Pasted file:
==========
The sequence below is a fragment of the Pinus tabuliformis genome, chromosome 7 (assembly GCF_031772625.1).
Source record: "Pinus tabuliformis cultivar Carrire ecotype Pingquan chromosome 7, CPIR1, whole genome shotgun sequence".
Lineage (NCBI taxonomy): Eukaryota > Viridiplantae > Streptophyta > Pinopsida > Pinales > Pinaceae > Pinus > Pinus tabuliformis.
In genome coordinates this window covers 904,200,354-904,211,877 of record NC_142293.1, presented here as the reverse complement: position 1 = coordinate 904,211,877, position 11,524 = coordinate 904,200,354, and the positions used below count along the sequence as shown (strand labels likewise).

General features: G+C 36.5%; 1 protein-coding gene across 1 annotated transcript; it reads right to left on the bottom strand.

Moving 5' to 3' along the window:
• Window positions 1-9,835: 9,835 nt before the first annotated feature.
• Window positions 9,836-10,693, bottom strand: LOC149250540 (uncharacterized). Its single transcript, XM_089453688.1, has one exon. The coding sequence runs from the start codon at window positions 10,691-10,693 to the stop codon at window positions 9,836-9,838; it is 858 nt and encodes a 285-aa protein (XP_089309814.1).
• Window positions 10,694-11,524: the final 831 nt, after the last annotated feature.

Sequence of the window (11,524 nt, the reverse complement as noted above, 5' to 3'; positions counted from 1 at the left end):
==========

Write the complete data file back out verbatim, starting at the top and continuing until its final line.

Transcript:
The sequence below is a fragment of the Pinus tabuliformis genome, chromosome 7 (assembly GCF_031772625.1).
Source record: "Pinus tabuliformis cultivar Carrire ecotype Pingquan chromosome 7, CPIR1, whole genome shotgun sequence".
Lineage (NCBI taxonomy): Eukaryota > Viridiplantae > Streptophyta > Pinopsida > Pinales > Pinaceae > Pinus > Pinus tabuliformis.
In genome coordinates this window covers 904,200,354-904,211,877 of record NC_142293.1, presented here as the reverse complement: position 1 = coordinate 904,211,877, position 11,524 = coordinate 904,200,354, and the positions used below count along the sequence as shown (strand labels likewise).

General features: G+C 36.5%; 1 protein-coding gene across 1 annotated transcript; it reads right to left on the bottom strand.

Moving 5' to 3' along the window:
• Window positions 1-9,835: 9,835 nt before the first annotated feature.
• Window positions 9,836-10,693, bottom strand: LOC149250540 (uncharacterized). Its single transcript, XM_089453688.1, has one exon. The coding sequence runs from the start codon at window positions 10,691-10,693 to the stop codon at window positions 9,836-9,838; it is 858 nt and encodes a 285-aa protein (XP_089309814.1).
• Window positions 10,694-11,524: the final 831 nt, after the last annotated feature.

Sequence of the window (11,524 nt, the reverse complement as noted above, 5' to 3'; positions counted from 1 at the left end):